Much to the chagrin of Dublin Schools Superintendent Roy Neff and Board of Trustees President Mike Jurney, the Dublin Independent School District adopted the state’s recommended policy regarding the controversial new law, Religious Viewpoints Antidiscrimination Act.

The new law is mandated by the state legislature for all districts to be in compliance by Sept. 1 and is designed to protect and promote a student’s right to not be discriminated against for speaking on religious views or including those views in homework or classroom assignments.

Garron House led the way for adopting the state’s policy after much debate during Tuesday night’s board meeting, saying, “We’ve had students speaking before and we’ve had nobody carrying on like you all are talking about. I think we’ve got high-class people here - at least I hope we do. If they get up there and say something they shouldn’t - if they do - they just, do I guess.”

He made the motion to approve the state’s policy included in the bill against the advice of Neff. The motion carried 4 to 2 with Mike Jurney and Rodney Teton voting against. Board member Travis Barnes was absent.

House said he had read that the state would defend any lawsuit brought against a district, but only if the state’s policy was adopted as local policy.

“That’s a lie,” Neff said. “The attorney general’s office only defends the state. They never defend a school district.”

House said he still believed the state’s policy was the best option for the district, but Neff maintained that he was against it.

“It’s in absolute violation of what the Supreme Court said. The federal government overrules the state. It’s going to be shot down - it may be two or three years. All it is - is a way to get prayer back at the football games,” Neff said.

Jurney showed his frustration with the new law by saying, “I hate the whole deal. I think it’s irresponsible on the lawmakers’ behalf.”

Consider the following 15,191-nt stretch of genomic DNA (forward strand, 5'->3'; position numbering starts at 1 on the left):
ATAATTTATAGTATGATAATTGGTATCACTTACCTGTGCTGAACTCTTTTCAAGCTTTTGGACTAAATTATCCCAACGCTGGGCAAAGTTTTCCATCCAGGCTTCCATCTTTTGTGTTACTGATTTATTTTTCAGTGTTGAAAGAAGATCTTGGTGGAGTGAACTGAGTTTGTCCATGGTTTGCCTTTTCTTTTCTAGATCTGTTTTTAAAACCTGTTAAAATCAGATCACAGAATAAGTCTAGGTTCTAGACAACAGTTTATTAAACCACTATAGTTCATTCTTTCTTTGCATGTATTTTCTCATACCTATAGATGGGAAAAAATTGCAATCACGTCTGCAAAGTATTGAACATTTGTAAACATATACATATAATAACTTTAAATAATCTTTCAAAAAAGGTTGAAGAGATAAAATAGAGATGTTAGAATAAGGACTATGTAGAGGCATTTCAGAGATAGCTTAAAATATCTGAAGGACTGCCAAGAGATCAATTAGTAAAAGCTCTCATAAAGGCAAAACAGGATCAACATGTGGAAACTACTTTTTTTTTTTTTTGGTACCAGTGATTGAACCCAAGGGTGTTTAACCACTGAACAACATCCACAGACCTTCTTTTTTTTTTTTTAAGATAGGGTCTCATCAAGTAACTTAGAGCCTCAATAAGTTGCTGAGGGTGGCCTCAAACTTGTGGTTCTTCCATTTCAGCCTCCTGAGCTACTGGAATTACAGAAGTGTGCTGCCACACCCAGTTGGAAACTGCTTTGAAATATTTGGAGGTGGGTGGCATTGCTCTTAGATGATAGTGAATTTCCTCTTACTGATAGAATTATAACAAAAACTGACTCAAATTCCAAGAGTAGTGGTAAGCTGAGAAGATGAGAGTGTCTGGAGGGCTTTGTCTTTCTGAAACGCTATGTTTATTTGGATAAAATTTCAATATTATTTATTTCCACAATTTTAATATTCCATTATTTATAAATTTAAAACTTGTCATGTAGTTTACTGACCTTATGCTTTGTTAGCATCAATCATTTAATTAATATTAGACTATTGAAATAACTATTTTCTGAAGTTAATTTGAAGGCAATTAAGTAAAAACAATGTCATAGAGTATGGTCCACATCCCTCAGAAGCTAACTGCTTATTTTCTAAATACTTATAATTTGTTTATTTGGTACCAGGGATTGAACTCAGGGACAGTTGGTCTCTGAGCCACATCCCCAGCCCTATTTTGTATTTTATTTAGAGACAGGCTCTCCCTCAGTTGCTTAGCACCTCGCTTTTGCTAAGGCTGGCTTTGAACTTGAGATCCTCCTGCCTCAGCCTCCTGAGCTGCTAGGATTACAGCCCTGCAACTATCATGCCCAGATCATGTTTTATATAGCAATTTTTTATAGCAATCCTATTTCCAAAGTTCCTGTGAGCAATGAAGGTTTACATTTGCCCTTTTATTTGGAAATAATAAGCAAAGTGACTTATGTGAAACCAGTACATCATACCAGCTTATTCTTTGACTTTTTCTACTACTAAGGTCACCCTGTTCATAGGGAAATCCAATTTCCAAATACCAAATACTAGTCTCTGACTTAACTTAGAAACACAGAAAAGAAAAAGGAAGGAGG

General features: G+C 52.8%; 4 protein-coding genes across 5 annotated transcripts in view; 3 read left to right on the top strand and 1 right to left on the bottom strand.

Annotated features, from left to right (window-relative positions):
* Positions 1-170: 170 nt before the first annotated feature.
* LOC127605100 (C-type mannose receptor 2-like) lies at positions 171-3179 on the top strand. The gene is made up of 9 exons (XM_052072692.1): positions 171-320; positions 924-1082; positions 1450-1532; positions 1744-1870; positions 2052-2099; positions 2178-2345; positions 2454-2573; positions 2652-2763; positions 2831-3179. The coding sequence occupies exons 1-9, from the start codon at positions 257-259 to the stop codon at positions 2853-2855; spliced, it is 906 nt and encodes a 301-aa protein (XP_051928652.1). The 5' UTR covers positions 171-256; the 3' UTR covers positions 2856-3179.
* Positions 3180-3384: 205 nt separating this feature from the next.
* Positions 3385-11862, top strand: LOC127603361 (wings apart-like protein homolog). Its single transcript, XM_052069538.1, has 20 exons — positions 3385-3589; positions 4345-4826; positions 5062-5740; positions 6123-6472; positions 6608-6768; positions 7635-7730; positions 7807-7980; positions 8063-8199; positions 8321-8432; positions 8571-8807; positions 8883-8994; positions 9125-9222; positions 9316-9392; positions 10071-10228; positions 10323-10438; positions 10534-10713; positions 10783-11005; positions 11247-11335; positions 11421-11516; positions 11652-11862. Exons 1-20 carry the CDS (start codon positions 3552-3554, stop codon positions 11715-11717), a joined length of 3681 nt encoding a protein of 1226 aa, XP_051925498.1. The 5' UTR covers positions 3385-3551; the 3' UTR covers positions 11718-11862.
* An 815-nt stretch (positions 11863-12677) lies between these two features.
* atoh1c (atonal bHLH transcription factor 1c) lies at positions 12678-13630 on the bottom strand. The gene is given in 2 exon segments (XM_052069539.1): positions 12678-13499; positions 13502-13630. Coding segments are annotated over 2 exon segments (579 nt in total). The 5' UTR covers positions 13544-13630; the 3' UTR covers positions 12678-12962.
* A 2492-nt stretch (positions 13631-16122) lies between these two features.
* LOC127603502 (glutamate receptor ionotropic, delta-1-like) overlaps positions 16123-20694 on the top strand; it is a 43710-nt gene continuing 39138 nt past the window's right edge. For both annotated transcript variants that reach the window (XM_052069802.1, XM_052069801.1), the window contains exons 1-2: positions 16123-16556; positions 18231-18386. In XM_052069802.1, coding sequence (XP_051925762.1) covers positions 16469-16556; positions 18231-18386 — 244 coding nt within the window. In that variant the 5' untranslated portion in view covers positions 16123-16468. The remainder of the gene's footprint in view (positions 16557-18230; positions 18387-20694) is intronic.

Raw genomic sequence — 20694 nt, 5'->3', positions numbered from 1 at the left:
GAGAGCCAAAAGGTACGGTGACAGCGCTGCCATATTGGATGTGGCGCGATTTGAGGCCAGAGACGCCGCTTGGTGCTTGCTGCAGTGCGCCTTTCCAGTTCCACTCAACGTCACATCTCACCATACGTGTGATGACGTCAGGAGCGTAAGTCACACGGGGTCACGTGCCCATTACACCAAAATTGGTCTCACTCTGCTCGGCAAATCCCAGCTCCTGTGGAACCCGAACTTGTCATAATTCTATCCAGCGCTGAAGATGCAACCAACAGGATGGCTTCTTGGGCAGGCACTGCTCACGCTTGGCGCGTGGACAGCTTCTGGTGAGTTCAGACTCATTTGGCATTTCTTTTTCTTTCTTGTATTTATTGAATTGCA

Jurney said he felt a student might say something that they would later regret.

“My problem is there is absolutely no protection of what they’re (students) going to say,” Jurney said. “There needs to be some limiting or narrowing of what they can say.”

Neff wanted the board to adopt the Texas Association of School Board’s (TASB) recommended policy because it allows speakers from the top two grade levels of the school, while the state’s policy limits speakers to student council members or the captain of the football team.

Neff said there has been no problems with student speakers in the past, but the TASB policy addresses it should a problem arise.

Joe Willingham could see nothing wrong with who the student speakers would be under the state’s version and thought the district should leave open other events where students could be allowed to speak throughout the year rather than just football games and opening remarks at the beginning of the school day.

“I don’t quite get what the problem is,” Willingham said.

Neff said if the speakers come from the top two grades then everybody’s equal.

“That’s fair. This is America for crying out loud,” Neff said. “Anyone should be able to speak.”

Neff finally went on to say by singling out student council members, the state was in essence suggesting selection of people “who think like us and look like us.”

Willingham said, “I don’t see why you would even think that’s the way this is written,” and argued that any student could arise to those positions of honor.